The percentage of Texas' youngest children without health insurance has increased since 2016, according to a report released Wednesday.
In 2018, 8.3% of Texas children under the age of 6 -- a total of 198,014 -- were uninsured. The rate has grown by one percentage point, or about 23,000 more children, since 2016, according to a report by Georgetown University Health Policy Institute. The data mirrors growth seen in the uninsured rates among all Texans.
Texas has the second highest rate of uninsured young children, behind Alaska. The overall U.S. uninsured rate of young children since 2016 to 4.3%, or more than 1 million children. About 19% of the country's uninsured young children are in Texas, even though Texas' share of the total U.S. population of young children is about half that percentage.
"Nobody is even close to that," Anne Dunkelberg with the liberal policy think tank Centers for Public Policy Priorities. "We have a particularly extreme problem in Texas and the time seems ripe to pay attention to it."
Georgetown researchers say the increases are likely caused by decline in Medicaid and Children's Health Insurance Program (CHIP) coverage of eligible children. Since 2016, Congress has tried to repeal the Affordable Care Act, cut Medicaid and delayed the reauthorization of CHIP. The Trump administration has decreased outreach and programs that help people sign up for Obamacare.
"The health system is one of the few places that can reach young children and their families before the child gets to kindergarten," said Elisabeth Wright Burak, one of the authors of the Georgetown report. "It's not just a place to check the child's health and development but it's also a way to connect families to resources."
The American Academy of Pediatrics recommends 15 preventive checkups before a child turns six.
Also, with the Trump administration's attempt at barring legal status for immigrants who use certain government programs, some families whose children are Medicaid eligible may have stopped using the benefits, Burak said. The problem has touched the border state of Texas, but that's not the sole reason the uninsured rate is so low, Dunkelberg said.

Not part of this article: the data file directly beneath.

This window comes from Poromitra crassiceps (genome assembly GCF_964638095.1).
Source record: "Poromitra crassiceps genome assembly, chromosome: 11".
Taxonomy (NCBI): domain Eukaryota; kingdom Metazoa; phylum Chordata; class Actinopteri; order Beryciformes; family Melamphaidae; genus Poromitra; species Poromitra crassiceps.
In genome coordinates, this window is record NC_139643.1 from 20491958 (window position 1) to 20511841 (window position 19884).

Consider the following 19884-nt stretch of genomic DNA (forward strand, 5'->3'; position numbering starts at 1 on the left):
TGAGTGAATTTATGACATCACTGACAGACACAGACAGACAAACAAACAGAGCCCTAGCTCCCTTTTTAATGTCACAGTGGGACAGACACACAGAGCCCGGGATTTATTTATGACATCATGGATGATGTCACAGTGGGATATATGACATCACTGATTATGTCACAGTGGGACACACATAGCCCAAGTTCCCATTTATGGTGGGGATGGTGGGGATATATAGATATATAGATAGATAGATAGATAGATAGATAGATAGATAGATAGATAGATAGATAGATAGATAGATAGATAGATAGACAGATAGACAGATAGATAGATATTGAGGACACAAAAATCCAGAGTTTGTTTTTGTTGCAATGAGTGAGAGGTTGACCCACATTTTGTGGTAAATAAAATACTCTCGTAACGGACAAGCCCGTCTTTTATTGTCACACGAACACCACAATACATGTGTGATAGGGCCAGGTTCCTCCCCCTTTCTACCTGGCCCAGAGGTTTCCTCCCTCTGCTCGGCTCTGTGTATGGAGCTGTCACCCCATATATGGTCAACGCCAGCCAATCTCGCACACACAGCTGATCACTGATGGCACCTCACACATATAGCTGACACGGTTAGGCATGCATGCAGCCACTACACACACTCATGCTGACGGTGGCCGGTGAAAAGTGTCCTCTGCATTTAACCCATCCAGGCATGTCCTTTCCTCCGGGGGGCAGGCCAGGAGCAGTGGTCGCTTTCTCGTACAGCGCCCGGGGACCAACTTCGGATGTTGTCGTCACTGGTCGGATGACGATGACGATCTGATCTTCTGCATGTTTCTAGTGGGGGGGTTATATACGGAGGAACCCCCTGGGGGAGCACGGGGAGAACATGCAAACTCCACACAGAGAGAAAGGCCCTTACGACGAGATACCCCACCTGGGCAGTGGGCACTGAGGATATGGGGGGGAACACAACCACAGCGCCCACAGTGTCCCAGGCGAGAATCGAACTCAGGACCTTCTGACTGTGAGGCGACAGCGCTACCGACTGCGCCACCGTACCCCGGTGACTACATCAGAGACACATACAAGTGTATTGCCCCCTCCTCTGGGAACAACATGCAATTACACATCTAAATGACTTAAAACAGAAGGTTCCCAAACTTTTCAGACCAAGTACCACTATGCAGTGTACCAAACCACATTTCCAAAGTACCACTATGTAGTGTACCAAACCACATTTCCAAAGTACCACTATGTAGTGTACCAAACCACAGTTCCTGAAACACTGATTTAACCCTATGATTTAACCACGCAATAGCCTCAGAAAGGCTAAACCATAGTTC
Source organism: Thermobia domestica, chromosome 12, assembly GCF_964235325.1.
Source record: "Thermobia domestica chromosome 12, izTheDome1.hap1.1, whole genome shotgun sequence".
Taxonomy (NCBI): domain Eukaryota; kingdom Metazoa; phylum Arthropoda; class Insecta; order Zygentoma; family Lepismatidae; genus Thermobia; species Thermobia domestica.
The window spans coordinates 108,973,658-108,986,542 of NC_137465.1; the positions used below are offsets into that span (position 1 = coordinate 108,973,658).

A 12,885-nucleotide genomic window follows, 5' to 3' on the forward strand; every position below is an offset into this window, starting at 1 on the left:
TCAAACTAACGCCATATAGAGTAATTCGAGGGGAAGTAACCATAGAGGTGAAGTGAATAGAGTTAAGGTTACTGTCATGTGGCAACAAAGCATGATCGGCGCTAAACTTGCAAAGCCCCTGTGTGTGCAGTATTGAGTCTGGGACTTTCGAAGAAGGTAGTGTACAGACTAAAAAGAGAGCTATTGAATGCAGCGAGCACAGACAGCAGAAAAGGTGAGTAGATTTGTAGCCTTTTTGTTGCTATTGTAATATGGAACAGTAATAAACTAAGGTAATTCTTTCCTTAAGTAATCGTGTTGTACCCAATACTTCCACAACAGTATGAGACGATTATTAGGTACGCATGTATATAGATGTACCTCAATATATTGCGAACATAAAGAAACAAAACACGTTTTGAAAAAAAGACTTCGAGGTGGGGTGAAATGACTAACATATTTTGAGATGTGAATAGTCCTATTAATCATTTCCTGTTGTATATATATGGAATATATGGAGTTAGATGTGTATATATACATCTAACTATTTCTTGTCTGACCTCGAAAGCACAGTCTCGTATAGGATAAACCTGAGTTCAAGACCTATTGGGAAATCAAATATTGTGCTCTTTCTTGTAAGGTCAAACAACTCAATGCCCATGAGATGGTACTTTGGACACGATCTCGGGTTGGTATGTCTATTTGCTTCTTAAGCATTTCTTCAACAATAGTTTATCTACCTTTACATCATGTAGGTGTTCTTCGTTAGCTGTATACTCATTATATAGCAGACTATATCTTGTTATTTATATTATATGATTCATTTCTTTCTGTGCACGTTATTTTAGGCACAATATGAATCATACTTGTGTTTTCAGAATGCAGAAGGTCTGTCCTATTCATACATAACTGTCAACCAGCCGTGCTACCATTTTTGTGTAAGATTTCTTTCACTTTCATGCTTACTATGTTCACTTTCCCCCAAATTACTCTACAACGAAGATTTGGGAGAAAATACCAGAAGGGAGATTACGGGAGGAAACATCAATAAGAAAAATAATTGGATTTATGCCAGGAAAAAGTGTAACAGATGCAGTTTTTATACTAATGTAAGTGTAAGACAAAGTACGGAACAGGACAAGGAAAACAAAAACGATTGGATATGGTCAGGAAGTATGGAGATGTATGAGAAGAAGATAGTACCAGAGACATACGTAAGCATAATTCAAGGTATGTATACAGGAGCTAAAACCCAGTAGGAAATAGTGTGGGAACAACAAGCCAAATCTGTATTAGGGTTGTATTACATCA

New Mexico, for example, has an uninsured rate of young children that was half of Texas' in 2018.
New Mexico also has expanded Medicaid eligibility.
"Texas is of course one of the states that hasn't expanded Medicaid, and it's the most effective way to turn the tide," Burak said.
Expansion of the federal and state-subsidized health insurance program could cover 686,000 Texans who make too much to qualify for Medicaid yet earn too little to qualify for tax credits to purchase Obamacare, according to the Kaiser Family Foundation, a policy research organization. Thirteen other states have not expanded Medicaid, rejecting extra federal funding that would come with it. Republicans have resisted the move, calling the effectiveness of Medicaid into question and saying they don't trust the federal government to offer enough funding.
Dunkelberg, who also supports Medicaid expansion, said health insurance rates could be improved if Congress patched holes in the Affordable Care Act that has prevented people from obtaining coverage. She said the Texas Legislature in particular could prevent children -- about 50,000 a year -- from being kicked off Medicaid due to paperwork problems. A bill to address this issue this year failed in the Senate.
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